One of the hardest things to do for a writer is to obtain representation. What was the process like for you in attempting to land an agent?
When I was in college I wrote nine or ten screenplays. I think each one was worse than the one before it. But, I was truly just trying to write a screenplay that I liked and I just couldn’t seem to do it. I was in my senior year of college and back in Los Angeles. I ran into a friend of mine named Jill Mazurksy, who is the daughter of actor/writer/director Paul Mazursky. Jill had written some things and we decided to collaborate on a project together. We wrote a treatment for a film that her father showed to Jeffrey Katzenberg, who at the time was the head of Disney. So, I went back to college to finish up my senior year and try to figure out exactly the answer to that question, “How do you get an agent?” In the meantime, Jill called me and told me that her dad showed Jeffrey the treatment and he wanted to buy it. I was elated. She said, “So, let’s write the screenplay!” This was something I almost couldn’t believe. Anyway, we sold the treatment and I signed the contracts on a Friday. On that following Monday, The Writers Guild strike of 1988 started and lasted for six months. So, Jill and I were stymied on our first writing venture together. I went back to school and finished my senior year in college. I went to Los Angeles after graduation and moved into an apartment with my best friend. When the writer’s strike was over, we wrote a screenplay for a film that was eventually made called, Taking Care Of Business, which starred James Belushi and Charles Grodin. This led to me getting an agent.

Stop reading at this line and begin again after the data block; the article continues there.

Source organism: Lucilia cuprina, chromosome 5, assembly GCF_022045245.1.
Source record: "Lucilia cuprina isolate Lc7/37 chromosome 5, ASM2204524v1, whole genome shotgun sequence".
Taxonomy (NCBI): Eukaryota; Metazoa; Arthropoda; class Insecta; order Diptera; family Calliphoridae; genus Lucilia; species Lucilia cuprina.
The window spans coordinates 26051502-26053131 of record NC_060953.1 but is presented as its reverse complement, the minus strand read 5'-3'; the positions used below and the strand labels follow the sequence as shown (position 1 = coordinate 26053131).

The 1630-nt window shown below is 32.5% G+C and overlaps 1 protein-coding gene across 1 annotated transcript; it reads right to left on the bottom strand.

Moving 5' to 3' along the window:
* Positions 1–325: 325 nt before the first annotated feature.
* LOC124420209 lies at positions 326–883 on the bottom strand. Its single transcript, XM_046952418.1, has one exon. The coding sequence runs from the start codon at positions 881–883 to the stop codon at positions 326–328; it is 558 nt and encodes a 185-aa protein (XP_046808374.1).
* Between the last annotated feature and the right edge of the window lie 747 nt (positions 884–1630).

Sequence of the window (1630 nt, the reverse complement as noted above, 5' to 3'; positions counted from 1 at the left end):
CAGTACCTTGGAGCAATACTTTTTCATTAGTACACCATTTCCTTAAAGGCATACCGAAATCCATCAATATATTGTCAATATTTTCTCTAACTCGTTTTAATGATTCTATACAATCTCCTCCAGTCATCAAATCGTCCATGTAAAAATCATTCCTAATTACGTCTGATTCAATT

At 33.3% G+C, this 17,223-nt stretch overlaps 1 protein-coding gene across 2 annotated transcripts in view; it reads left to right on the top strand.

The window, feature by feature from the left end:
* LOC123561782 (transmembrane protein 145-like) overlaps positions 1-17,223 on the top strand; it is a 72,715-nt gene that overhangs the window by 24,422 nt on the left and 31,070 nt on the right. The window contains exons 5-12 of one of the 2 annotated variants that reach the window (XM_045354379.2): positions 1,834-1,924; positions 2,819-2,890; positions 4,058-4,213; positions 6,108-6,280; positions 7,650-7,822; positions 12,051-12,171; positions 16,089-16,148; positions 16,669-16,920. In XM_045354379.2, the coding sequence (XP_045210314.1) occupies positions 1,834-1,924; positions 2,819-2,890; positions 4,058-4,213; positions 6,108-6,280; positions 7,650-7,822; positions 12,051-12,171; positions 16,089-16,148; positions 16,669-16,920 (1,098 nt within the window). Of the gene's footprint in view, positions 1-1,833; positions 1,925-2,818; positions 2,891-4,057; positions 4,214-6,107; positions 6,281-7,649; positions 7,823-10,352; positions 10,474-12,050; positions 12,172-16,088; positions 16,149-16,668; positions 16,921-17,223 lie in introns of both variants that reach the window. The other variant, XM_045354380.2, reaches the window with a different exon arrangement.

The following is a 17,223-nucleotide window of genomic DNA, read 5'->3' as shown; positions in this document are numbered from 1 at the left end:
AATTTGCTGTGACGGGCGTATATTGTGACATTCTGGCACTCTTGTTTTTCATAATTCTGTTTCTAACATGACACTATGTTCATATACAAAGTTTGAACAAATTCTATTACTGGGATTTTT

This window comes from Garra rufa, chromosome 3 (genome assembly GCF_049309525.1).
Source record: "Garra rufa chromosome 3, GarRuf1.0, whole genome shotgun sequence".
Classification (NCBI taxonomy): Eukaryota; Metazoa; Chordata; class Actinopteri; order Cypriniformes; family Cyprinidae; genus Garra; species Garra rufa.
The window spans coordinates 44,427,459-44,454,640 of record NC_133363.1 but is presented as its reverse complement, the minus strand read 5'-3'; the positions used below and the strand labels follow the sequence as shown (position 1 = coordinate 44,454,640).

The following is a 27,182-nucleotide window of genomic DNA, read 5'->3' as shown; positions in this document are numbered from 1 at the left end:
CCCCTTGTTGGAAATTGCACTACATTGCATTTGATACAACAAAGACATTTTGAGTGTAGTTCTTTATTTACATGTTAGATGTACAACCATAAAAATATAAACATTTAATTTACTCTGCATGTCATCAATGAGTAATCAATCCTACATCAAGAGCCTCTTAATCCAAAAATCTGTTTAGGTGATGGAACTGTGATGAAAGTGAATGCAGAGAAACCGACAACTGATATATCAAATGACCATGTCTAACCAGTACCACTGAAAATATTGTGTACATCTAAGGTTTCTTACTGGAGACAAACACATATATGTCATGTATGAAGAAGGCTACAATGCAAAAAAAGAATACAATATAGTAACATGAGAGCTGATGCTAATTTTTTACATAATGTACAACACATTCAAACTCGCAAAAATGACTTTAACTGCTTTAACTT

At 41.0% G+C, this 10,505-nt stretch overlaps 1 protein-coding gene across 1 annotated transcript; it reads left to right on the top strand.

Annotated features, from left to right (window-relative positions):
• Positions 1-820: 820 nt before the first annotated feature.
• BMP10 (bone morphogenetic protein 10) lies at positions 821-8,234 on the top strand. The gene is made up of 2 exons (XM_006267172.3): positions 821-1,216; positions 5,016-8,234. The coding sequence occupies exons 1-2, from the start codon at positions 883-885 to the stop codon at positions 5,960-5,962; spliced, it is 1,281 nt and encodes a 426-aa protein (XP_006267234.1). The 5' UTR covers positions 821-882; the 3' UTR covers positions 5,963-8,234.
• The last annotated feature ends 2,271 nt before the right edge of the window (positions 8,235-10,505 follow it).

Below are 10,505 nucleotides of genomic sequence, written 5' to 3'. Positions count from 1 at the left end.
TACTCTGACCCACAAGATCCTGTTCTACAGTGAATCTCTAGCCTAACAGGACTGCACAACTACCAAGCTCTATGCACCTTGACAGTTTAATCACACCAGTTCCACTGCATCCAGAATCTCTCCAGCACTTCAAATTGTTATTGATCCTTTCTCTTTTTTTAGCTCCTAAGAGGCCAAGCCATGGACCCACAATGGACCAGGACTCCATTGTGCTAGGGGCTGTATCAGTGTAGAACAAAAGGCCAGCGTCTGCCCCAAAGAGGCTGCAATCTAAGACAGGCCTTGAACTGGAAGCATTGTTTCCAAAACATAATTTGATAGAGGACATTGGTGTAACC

You went on to write many great feature films like, Regarding Henry, Armageddon, Forever Young. Why did you decide to do a turnabout and switch to television and ultimately create Felicity?
Well, I was working on a bunch of different projects doing rewrites and I felt like I was not on the right track, somehow. I met a woman, who later became my wife, who reminded me that you have written the things you really care about. She encouraged me to go back and work on some stories that I really wanted to do and hadn’t done. So I had this idea for a story about a young woman who goes off to college, following a boy who she has a crush on and he doesn’t even know. I was having dinner with a good friend of mine, Matt Reeves, who I had met at Super Eight film festivals years earlier when we were 13. I pitched him this idea and he really responded and we started talking about it. We realized it was more of a television show than a movie. We started outlining it and we decided we would co-create it. I would write it and he would direct it. So we outlined the whole script that night. I went back to New York and wrote the script in a couple of weeks. I sent it to Matt. He read it and said, “Great, let’s do it.” We went to Imagine Television, and they said, “Great, let’s do it.” Then, we gave it to the WB and they said, “Great, let’s do it.” More than anything this whole situation was incredibly lucky.